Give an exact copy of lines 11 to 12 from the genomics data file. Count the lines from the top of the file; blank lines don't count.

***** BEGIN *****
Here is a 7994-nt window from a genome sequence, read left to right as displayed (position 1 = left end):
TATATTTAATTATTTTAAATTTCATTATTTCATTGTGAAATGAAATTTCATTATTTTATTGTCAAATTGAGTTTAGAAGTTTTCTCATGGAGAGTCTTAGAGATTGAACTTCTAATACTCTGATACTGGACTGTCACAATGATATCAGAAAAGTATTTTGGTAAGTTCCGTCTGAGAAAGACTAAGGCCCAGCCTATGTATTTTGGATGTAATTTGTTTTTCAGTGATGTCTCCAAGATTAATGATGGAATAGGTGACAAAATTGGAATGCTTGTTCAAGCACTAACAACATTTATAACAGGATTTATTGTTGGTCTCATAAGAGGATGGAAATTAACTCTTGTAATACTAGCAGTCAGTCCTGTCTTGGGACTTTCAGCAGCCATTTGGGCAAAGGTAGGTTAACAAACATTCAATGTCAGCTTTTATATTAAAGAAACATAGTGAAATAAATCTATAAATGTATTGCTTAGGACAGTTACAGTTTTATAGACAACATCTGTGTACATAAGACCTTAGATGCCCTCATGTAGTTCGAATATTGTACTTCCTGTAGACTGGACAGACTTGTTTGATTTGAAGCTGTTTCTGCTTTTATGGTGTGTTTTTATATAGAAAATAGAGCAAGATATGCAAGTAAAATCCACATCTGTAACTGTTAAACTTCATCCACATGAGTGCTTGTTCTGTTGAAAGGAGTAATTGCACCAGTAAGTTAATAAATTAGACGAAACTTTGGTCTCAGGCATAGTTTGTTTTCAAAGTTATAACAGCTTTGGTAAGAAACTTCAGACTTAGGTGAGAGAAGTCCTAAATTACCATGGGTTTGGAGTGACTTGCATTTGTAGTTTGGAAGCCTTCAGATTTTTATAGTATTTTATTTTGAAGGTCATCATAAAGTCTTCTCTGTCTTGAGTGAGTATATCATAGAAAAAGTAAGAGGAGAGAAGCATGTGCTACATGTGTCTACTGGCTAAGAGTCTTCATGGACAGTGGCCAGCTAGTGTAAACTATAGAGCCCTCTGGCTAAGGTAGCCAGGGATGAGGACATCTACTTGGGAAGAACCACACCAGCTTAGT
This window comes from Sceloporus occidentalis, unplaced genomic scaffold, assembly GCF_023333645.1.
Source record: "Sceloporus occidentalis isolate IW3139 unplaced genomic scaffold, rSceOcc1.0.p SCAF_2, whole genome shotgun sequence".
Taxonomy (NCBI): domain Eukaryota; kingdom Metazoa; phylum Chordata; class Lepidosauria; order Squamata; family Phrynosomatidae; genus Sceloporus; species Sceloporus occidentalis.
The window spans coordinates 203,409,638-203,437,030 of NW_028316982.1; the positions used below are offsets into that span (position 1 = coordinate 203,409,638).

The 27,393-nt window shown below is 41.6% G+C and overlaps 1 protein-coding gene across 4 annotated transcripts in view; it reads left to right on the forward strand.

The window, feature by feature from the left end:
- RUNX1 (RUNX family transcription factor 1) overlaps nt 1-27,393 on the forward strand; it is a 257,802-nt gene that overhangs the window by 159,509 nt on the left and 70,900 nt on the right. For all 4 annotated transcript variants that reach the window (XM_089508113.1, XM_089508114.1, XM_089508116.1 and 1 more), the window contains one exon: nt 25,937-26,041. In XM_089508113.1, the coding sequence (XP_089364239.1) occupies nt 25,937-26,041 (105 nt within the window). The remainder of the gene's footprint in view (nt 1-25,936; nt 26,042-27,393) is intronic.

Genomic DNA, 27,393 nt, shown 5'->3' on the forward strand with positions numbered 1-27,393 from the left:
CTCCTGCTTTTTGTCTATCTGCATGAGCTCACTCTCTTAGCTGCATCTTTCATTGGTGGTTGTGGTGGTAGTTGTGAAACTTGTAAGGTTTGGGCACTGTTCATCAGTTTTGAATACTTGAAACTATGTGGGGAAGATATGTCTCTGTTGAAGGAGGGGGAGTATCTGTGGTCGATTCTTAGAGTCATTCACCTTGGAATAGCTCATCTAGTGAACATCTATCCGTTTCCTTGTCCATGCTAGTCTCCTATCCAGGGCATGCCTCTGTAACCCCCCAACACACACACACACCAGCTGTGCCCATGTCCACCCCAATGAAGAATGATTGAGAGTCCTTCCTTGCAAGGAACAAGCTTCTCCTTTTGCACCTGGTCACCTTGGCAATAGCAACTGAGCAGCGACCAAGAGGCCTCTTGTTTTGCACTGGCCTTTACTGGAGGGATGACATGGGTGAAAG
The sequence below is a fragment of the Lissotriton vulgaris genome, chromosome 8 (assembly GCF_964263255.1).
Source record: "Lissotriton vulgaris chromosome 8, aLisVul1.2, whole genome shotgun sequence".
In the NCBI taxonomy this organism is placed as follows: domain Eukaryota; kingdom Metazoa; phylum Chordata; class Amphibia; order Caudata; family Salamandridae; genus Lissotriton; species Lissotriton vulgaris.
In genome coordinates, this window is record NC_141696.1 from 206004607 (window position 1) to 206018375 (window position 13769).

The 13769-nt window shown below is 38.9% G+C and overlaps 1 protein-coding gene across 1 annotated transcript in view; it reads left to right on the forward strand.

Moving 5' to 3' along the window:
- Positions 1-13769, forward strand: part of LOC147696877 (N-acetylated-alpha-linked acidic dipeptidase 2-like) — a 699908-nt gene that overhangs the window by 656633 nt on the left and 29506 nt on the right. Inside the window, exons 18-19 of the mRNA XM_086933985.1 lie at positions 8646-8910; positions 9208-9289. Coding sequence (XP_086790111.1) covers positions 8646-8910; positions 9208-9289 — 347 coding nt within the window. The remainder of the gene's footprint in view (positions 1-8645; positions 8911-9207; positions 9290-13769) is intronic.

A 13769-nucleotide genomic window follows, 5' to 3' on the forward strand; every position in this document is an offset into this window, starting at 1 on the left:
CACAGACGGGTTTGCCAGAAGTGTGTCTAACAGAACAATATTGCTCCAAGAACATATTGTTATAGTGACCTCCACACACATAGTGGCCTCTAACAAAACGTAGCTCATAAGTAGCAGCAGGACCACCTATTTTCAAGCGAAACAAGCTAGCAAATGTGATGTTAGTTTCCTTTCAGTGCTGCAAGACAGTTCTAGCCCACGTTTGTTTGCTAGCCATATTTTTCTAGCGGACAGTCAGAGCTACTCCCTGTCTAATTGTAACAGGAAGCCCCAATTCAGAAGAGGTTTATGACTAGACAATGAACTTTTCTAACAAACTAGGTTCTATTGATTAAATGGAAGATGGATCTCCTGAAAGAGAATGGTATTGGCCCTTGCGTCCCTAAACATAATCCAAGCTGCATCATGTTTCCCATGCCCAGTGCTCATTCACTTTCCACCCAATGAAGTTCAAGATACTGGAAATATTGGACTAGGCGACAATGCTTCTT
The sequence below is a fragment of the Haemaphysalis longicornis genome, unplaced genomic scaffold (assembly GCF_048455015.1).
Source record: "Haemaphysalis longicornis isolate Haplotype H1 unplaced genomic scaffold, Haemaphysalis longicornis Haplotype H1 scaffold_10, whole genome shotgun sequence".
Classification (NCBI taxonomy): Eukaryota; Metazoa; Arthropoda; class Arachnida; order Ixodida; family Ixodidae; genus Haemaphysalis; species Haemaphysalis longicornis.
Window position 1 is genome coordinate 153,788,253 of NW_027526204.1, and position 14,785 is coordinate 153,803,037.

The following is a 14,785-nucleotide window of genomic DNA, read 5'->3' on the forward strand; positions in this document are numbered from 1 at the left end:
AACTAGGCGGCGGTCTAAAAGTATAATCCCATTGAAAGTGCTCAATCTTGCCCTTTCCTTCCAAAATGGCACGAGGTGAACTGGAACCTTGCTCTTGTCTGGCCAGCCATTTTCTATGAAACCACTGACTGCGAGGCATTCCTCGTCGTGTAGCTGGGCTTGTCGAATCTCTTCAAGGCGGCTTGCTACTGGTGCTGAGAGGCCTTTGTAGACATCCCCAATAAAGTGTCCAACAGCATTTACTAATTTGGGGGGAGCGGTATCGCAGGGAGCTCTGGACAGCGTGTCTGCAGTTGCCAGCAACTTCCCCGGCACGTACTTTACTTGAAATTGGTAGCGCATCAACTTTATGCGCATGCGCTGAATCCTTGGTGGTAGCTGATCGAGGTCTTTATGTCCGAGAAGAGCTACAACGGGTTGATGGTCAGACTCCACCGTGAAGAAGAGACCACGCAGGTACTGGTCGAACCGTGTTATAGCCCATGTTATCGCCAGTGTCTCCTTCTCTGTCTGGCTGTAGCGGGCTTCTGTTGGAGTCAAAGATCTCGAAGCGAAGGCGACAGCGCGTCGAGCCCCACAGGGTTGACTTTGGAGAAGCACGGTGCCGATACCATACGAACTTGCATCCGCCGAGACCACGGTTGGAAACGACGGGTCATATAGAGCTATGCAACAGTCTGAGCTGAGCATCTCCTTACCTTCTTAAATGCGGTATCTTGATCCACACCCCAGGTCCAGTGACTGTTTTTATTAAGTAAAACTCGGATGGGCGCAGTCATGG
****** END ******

CTCCTGCTTTTTGTCTATCTGCATGAGCTCACTCTCTTAGCTGCATCTTTCATTGGTGGTTGTGGTGGTAGTTGTGAAACTTGTAAGGTTTGGGCACTGTTCATCAGTTTTGAATACTTGAAACTATGTGGGGAAGATATGTCTCTGTTGAAGGAGGGGGAGTATCTGTGGTCGATTCTTAGAGTCATTCACCTTGGAATAGCTCATCTAGTGAACATCTATCCGTTTCCTTGTCCATGCTAGTCTCCTATCCAGGGCATGCCTCTGTAACCCCCCAACACACACACACACCAGCTGTGCCCATGTCCACCCCAATGAAGAATGATTGAGAGTCCTTCCTTGCAAGGAACAAGCTTCTCCTTTTGCACCTGGTCACCTTGGCAATAGCAACTGAGCAGCGACCAAGAGGCCTCTTGTTTTGCACTGGCCTTTACTGGAGGGATGACATGGGTGAAAG
The sequence below is a fragment of the Lissotriton vulgaris genome, chromosome 8 (assembly GCF_964263255.1).